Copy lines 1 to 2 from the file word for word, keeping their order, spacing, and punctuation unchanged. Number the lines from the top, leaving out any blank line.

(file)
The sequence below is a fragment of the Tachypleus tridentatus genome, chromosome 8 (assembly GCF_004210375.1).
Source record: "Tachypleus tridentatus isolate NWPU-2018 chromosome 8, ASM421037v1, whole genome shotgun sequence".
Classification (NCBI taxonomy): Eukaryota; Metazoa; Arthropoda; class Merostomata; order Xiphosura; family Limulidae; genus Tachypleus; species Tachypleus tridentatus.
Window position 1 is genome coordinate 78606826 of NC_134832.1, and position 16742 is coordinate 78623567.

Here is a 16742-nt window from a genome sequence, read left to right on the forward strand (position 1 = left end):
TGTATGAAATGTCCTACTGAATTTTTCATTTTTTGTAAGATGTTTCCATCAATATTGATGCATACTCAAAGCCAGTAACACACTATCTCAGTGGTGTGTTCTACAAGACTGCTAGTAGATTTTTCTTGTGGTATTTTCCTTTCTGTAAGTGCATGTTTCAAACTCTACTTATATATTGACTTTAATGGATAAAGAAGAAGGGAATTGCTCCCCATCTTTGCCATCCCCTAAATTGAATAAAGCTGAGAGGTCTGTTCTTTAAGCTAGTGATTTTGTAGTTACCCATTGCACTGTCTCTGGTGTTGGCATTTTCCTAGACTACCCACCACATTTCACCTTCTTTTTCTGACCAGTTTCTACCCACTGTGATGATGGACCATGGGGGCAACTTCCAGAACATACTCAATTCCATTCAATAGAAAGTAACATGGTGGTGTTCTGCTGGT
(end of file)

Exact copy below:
The sequence below is a fragment of the Tachypleus tridentatus genome, chromosome 8 (assembly GCF_004210375.1).
Source record: "Tachypleus tridentatus isolate NWPU-2018 chromosome 8, ASM421037v1, whole genome shotgun sequence".